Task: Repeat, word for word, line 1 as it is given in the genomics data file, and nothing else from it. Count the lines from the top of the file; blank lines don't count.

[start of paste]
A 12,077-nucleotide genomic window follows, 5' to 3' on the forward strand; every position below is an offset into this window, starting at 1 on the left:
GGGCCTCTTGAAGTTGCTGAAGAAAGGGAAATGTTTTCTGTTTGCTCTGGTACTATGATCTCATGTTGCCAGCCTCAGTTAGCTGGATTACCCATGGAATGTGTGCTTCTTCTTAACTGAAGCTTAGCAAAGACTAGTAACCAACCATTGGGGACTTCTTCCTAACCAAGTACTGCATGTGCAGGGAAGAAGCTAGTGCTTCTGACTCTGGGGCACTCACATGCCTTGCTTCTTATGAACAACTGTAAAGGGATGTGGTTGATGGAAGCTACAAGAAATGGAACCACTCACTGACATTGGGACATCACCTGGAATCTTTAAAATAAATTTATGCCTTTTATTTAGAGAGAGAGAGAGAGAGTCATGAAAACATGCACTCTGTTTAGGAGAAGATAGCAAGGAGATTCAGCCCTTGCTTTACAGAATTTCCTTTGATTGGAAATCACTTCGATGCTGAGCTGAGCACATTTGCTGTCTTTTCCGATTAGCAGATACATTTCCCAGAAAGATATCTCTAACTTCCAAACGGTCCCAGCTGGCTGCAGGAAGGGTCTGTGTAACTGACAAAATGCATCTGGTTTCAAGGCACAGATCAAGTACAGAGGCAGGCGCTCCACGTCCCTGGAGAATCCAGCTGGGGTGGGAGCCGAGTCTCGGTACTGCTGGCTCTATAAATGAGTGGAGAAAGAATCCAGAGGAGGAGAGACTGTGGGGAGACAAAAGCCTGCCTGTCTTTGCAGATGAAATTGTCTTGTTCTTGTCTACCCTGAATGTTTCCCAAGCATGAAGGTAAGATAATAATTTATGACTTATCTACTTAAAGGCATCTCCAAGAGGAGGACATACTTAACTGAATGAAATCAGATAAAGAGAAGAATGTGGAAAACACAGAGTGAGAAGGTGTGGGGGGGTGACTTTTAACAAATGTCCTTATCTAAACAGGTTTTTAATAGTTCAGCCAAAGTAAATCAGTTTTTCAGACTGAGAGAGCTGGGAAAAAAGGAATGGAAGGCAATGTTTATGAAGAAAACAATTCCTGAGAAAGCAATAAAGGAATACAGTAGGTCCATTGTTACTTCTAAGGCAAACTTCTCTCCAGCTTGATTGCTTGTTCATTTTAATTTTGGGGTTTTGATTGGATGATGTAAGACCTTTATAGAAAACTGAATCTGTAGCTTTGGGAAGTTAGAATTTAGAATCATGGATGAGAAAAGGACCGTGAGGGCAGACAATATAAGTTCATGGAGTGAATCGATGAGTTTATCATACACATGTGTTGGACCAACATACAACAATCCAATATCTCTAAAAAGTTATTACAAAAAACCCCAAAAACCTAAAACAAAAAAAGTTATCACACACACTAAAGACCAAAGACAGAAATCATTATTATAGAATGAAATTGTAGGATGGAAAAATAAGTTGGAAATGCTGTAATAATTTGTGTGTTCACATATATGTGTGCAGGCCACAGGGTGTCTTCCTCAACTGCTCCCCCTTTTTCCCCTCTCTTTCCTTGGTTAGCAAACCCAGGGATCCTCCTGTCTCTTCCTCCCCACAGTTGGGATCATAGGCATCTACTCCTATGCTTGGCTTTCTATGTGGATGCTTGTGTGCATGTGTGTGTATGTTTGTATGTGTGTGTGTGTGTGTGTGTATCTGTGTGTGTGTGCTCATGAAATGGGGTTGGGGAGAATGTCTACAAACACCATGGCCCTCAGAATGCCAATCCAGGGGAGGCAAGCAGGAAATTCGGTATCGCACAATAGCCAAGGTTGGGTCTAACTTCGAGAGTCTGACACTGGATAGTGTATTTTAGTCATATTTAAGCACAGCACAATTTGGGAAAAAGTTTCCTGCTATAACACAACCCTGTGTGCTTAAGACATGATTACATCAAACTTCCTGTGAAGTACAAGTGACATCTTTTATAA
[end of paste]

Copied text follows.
A 12,077-nucleotide genomic window follows, 5' to 3' on the forward strand; every position below is an offset into this window, starting at 1 on the left: